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He was the Embodiment of Humility, Affection and Insight



I offer my humble obeisance at the lotus feet of Srila Bhakti Vijnana Bharati Maharaja. After the disappearance of my shiksha- and sannyasa-guru, Srila Bhaktivedanta Narayana Goswami Maharaj, I found that he had recommended associating with his dear friend Srila Bharati Maharaja. I did not hear that he particularly recommended anybody else. After that, I spent as much time as I could with Srila Maharaja whenever I came to India.

For me, among Srila Maharaja’s many other qualities, he was the embodiment of humility, affection and insight. He was like a gentle giant, both physically and spiritually. Previously, he used to be extremely strong. One day, when he was sitting in his arm chair during his walk around the block at Pune, he related how he used to carry 50 kg sacks of cement by himself. “Now I am walking with a stick,“ he added humorously.

Once he told the story of how he saved a workmen who was falling from a ladder, but Maharaja was quite seriously injured when a sack of cement landed on him. “I saw this as a result of my seva,“ he said. Others might have been resentful that this had happened as a result of his engagement. However, Maharaja was deeply grateful that he could not work for a while, so he had the opportunity to read Sri Caitanya Caritamrita.

I was continually amazed at his profound insight into apparently simple principles of bhakti. This seemed to be the result of deep meditation and realization. Also, in his hari-katha, he gave fascinating details about the moods and interactions between Gaudiya Math devotees that we never heard from anybody else. His attention to detail was fascinatingly unique, whether it related to train services or the details of service to Lord Jagannatha in the temple. He always emphasized the importance of Vaishnava-seva, a deep faith that he received from his Guru Maharaja. Without this, we cannot get the grace to perform sadhana and bhajan. He lived to give hari-katha. He said that old age had attacked all his other senses and capabilities, but he could still speak. When he spoke, he became transformed. It seemed that hari-katha flowed through him. Ordinarily soft and mild, he became very powerful and forceful when he spoke from the vyasa-asana. One morning, a devotee complimented him on the previous evening’s hari-katha, “The devotees liked it very much,” she said. “I do not care whether they liked it or not,” he replied simply.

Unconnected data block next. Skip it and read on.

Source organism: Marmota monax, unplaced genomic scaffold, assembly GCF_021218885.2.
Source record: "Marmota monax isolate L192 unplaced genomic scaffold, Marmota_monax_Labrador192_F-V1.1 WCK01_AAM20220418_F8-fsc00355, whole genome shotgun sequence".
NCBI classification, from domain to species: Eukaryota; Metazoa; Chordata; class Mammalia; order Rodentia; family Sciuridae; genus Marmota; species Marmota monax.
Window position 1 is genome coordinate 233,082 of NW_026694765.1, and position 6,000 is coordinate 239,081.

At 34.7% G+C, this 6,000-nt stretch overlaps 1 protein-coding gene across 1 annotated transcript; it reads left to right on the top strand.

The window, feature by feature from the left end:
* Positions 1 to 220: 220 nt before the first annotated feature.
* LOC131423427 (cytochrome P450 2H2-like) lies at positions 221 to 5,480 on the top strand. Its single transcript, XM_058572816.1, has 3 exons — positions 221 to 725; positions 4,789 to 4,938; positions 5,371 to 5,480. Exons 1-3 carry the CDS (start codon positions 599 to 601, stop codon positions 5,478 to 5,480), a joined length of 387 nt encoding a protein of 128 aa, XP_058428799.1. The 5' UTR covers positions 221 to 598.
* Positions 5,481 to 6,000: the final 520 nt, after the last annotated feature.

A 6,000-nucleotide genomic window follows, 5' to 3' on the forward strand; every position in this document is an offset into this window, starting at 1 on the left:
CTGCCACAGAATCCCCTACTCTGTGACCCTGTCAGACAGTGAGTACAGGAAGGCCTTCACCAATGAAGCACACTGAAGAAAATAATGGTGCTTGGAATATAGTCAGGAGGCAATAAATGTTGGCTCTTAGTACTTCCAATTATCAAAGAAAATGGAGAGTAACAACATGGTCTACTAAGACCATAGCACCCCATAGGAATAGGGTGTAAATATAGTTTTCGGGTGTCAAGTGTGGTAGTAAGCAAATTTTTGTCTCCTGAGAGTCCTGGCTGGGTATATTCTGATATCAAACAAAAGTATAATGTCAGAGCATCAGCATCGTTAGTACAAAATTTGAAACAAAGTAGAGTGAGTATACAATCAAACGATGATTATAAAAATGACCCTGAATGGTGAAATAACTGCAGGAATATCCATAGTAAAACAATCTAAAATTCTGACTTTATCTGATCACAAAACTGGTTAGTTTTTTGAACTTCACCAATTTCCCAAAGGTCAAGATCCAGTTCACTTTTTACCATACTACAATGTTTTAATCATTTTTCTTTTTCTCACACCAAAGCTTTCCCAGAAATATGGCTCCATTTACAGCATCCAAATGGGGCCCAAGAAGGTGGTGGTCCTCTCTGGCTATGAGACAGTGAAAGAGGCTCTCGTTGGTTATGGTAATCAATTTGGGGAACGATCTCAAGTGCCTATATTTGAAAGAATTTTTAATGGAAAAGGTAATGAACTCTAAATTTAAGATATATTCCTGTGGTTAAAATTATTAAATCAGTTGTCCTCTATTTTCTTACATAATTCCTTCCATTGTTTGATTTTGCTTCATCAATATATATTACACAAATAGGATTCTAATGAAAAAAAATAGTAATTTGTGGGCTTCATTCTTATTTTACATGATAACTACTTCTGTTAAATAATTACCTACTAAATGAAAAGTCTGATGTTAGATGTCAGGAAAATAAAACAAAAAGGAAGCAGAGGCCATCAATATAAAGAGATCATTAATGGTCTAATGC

One day, he related how Srila Bhaktivinoda Thakura smeared his lotus foot dust on his son, then Bimala Prasad, to give him blessings. I was sitting very close to Srila Maharaja, and he stroked my back as he related the story. I took that as his kind and causeless blessings.

I remember him with deep affection and honor as the shiksha guru who kept me connected after the disappearance of my beloved diksha and shiksha gurus. I pray for his blessings that I may serve my guru-varga life after life.

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